According to the villagers of Vauvert in the Languedoc region of southern France, you can set your watch by the habits of Rene Girard. Each morning, at the same time, he pops into the same cafe and orders his coffee, having just called at the same newsagent to pick up his morning newspapers.
He then sets off on the 35-kilometre journey to the nearest major city, Montpellier, where he is the coach of the unlikely pacesetters in France's Ligue 1.
Girard, 57, was born in Vauvert, so there is a pride that goes beyond the professional in what he has achieved so far this season.
The same can be said of many of his players. The defenders Abdelhamid El Kaoutari and Mathieu Delplagne were born in Montpellier, as was the midfielder, Jamel Saihi. Younes Belhanda, outstanding as the team's creator since August, comes from nearby Avignon.
So there is homely aspect to the leaders of le championnat in a season when French domestic football was supposed to turn much more globalised and cosmopolitan, with the resonant impact of a Paris Saint-Germain flush with new wealth from their Qatari stakeholders.
The arrival at PSG of the likes of Javier Pastore, the Argentinian lured from Italy's Serie A for over €40 million (Dh192m), and of Joe Cole, Ligue 1's first England international for two decades, at the champions Lille, during the French summer seemed to be setting Ligue 1 in a new direction.
But PSG and Lille sit only second and third in the table. They play each other tomorrow, by which time Montpellier, at home to Toulouse this evening, could have opened up important space in the table ahead of them.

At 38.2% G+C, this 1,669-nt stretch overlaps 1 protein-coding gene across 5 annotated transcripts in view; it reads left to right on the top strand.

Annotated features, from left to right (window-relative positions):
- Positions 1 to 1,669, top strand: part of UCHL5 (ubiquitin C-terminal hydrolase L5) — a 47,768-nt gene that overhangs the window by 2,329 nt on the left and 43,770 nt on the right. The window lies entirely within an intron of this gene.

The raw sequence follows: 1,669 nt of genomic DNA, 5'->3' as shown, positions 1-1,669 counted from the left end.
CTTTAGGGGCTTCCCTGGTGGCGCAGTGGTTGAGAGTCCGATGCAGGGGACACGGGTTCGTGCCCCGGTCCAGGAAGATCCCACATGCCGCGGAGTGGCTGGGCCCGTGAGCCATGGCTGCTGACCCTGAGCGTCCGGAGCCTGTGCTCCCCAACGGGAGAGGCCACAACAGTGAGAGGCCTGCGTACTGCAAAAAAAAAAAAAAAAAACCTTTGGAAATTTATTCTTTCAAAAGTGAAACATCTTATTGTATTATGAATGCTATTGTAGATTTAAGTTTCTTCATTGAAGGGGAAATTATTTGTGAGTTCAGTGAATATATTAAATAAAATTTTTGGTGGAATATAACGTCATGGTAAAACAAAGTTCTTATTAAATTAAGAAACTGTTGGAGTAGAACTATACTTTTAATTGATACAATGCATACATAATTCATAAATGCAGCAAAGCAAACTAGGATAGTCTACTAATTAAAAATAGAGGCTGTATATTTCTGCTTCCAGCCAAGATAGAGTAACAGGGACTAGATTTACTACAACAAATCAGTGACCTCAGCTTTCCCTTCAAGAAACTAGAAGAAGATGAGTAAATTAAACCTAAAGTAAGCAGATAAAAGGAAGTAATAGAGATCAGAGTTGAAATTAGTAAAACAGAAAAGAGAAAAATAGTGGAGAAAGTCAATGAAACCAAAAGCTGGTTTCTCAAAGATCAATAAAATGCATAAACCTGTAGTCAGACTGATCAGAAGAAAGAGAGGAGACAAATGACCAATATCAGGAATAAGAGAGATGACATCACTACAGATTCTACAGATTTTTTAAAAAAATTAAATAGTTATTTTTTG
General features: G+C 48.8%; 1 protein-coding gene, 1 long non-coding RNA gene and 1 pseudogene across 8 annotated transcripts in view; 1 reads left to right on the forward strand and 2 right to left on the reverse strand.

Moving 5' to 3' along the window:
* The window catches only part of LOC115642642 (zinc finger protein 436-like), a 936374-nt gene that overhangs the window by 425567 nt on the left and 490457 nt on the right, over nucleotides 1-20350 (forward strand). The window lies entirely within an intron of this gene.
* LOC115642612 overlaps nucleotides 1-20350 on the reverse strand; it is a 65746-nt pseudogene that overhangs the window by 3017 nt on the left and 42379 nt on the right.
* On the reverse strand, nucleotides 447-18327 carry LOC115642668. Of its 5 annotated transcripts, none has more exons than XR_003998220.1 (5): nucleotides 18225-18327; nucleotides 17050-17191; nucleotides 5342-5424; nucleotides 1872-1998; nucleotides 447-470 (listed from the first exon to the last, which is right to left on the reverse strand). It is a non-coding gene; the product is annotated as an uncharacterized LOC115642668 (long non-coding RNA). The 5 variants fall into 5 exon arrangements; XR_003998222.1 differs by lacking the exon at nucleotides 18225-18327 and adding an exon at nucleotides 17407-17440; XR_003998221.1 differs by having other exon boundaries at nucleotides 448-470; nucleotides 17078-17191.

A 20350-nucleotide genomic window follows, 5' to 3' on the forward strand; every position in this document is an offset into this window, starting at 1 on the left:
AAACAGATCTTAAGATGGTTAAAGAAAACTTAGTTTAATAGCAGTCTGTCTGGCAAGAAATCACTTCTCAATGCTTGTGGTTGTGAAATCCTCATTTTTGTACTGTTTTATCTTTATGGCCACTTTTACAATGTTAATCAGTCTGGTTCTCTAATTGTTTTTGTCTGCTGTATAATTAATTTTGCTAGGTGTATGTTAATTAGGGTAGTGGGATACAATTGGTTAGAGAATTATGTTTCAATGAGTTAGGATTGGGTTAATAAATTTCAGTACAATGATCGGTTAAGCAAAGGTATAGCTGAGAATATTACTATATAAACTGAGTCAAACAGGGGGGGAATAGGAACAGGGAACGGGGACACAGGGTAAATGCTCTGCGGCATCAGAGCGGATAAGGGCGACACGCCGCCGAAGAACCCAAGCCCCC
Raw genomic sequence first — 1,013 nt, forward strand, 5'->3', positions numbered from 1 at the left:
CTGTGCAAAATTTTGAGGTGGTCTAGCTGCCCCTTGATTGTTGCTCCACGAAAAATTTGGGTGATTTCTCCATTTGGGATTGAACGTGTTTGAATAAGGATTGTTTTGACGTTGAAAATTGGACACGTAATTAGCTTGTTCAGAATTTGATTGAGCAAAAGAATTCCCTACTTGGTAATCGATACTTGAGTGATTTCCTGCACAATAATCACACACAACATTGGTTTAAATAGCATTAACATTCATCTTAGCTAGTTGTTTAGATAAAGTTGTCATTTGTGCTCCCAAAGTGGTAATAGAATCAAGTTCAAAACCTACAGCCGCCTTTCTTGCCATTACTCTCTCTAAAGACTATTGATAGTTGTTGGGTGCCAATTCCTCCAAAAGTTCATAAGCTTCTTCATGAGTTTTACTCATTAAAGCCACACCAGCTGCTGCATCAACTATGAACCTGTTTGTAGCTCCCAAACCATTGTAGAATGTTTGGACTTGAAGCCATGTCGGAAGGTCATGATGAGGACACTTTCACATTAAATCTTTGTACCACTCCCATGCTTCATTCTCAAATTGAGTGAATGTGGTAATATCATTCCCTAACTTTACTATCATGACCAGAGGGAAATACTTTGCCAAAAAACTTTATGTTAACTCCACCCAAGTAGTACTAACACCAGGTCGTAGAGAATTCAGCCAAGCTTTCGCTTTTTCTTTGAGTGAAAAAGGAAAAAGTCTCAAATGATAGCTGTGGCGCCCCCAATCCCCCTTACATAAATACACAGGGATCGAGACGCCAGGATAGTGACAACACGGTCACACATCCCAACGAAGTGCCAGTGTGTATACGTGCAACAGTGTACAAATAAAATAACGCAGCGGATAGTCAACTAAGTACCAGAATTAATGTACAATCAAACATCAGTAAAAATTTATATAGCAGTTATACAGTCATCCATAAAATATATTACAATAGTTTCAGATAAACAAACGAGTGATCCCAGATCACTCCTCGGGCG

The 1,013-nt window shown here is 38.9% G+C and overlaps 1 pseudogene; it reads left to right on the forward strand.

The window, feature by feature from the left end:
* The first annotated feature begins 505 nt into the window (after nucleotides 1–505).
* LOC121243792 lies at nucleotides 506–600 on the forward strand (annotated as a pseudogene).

Girard's team are already well ahead in terms of their firepower, with 36 goals from their first 17 matches. One of the significant transformations wrought by Girard, who took over Montpellier when they were promoted from the second division, in 2009, has been to refine their football.
The teams of his first two campaigns acquired a reputation for robustness, sometimes on the edge of excessive roughness.
The current side play a freer-flowing game, or at least they have for most of the last four months. They suffered their first league defeat since September last weekend, 1-0 at Valenciennes.
The presence of so many homegrown footballers is a necessity. Montpellier do not draw huge crowds to the Stade de Mosson, averaging around 16,000.
"If we were getting 25,000 then I might be going into the winter transfer market to bring in somebody," Louis Nicollin, the long-serving president, said this week. He is excited about his place at the summit of Ligue 1 but knows that next month a serious challenge awaits the table-toppers.
Belhanda and El Kaoutari, though born in France, are Morocco internationals. Saihi plays for Tunisia, and Souleymane Camara, the striker, for Senegal. All of them will be required by their countries for the African Cup of Nations, which begins on January 21 and runs until February 10.
Might that be the point at which the Montpellier express runs out of steam? Nicollin believes not, citing "good young players".
One of them is Olivier Giroud, 25, who leads Ligue 1 with 12 goals. He was recruited from the second-division side Tours 18 months ago, and his sharp finishing and hard work have been noticed by one of Montpellier's most famous ex-players. Laurent Blanc, now coach of France, gave Giroud his debut for Les Bleus last month, another feather in the cap for Montpellier.